This story was written by Keith Dawson for UBM DeusM’s community Web site Develop in the Cloud, sponsored by AT&T. It is archived here for informational purposes only because the Develop in the Cloud site is no more. This material is Copyright 2012 by UBM DeusM.

Version Control for the Designer's Workflow

Developers aren't the only ones who need to track and manage their work.

Version control systems built by and for developers can leave designers out in the cold. Here are some options for those whose work isn't based on text.

It's a cultural thing. Most designers I know won't go near a command line. And the default distributed VCS for web projects, git, is best approached from the command line. Oh, there are GUIs for all platforms, but most everyone agrees they are not as good, not as complete, and not as flexible as the command line. Git is just so relentlessly geeky (it was invented by the father of Linux, after all).

As git's usage grows, at the expense of older DVCS such as CVS and Subversion, GitHub is increasingly becoming the place where development teams work together in the cloud, and where individual developers work in public. But GitHub is not going to be of any use to a designer who is not working locally in git.

Specialized tools
There are online tools customized for the designer's workflow. Some do a piece of the work, such as sharing and getting approval on design mock-ups or delivering finished work to clients. Others facilitate the whole workflow of storing, tracking, versioning, getting reviews for, and delivering design work.

MockVault is specialized around getting approval for mockups. It supports annotations, discussions during review, and a formal approval process. MockVault stores multiple versions of mockup sets, but I couldn't find any sign of tools for comparing the versions, merging changes from one to the other, etc. There is a free tier of service -- one design, unlimited versions -- and paid service starts at $12 per month for 20 designs.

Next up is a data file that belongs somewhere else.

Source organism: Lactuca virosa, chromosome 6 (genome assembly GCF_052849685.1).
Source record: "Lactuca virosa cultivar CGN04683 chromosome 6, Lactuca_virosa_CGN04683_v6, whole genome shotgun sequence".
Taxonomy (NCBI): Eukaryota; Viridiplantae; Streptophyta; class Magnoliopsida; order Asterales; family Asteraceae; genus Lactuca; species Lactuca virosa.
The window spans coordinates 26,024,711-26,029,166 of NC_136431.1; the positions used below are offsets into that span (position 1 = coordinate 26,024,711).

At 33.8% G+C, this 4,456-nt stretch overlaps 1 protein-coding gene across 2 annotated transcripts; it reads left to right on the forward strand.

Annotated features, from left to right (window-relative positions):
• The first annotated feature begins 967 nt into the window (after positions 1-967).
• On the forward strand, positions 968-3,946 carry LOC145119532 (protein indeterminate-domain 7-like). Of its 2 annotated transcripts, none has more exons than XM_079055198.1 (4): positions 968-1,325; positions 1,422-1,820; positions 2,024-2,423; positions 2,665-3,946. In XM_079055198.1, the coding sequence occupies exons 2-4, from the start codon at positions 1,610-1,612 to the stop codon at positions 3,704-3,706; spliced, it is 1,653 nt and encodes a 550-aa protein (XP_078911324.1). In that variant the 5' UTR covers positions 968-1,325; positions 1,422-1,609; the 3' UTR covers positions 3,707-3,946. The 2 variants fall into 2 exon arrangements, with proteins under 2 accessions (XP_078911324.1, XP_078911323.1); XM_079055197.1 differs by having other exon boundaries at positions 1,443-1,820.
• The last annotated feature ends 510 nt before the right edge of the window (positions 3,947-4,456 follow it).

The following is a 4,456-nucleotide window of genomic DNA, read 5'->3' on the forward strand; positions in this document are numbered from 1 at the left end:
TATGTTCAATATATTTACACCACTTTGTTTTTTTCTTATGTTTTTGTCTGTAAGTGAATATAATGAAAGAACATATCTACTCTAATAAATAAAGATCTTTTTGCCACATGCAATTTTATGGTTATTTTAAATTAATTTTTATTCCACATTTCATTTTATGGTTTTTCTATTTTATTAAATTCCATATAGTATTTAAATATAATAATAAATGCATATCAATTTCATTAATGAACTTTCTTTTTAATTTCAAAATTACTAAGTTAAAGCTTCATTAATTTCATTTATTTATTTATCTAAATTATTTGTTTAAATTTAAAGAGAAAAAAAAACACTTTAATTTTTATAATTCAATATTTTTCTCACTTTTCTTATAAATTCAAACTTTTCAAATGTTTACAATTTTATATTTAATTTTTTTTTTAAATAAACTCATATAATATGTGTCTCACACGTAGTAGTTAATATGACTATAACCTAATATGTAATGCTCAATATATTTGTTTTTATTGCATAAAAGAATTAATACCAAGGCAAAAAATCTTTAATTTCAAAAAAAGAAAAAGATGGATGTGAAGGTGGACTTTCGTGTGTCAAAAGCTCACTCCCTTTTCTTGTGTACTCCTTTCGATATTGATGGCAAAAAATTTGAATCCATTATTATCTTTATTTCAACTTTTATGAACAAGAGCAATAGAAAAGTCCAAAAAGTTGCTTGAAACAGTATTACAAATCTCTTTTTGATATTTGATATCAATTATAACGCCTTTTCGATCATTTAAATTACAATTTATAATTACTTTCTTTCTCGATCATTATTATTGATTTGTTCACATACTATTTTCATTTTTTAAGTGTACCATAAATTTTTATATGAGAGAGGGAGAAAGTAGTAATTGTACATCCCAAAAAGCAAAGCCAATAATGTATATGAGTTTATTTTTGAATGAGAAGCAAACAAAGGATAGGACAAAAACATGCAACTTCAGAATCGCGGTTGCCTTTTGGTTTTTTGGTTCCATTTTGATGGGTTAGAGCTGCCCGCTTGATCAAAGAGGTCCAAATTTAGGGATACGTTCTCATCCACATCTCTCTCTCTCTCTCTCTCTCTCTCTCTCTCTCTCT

Influence may be the app to beat in the mockup/review space. Here is an overview of the Influence process. Its maker, ZURB, calls it "the best way to get clear feedback on your designs" and claims over 64,000 users. ReadWriteWeb calls it "sleek." Influence costs $19 per month and up.

Shipment initially tackled a different part of the design process: that of getting finished work to clients. See ReadWriteWeb's review from last spring. Shipment is built on Dropbox and is currently in closed beta. It looks like the product is branching out to encompass some form of design reviews and realtime notifications.

Soup to nuts
LayerVault seems to have the broadest ambitions of this bunch, letting you "store, track, review, and deliver your design work," according to (again) ReadWriteWeb. LayerVault has implemented its own Dropbox-like cloud storage and sharing functionality. The product stores multiple versions of a wide variety of file types, from .PSD and .AI to the common graphic formats to .GRAFFLE, and provides access to them via a visual timeline. There is a "Wormhole" tool that lets you examine any area of a design to see what changed from version to version. And, most interestingly from the point of view of VCS, there are "Outposts": integrations with GitHub, Dropbox, Basecamp (project manage­ment), and Campfire (realtime chat). LayerVault has no free tier; plans start at $19 per month, with a 30-day free trial.

The product space of designer tools is a lively one with many active developers vying to outdo one another. Designers will be the beneficiaries.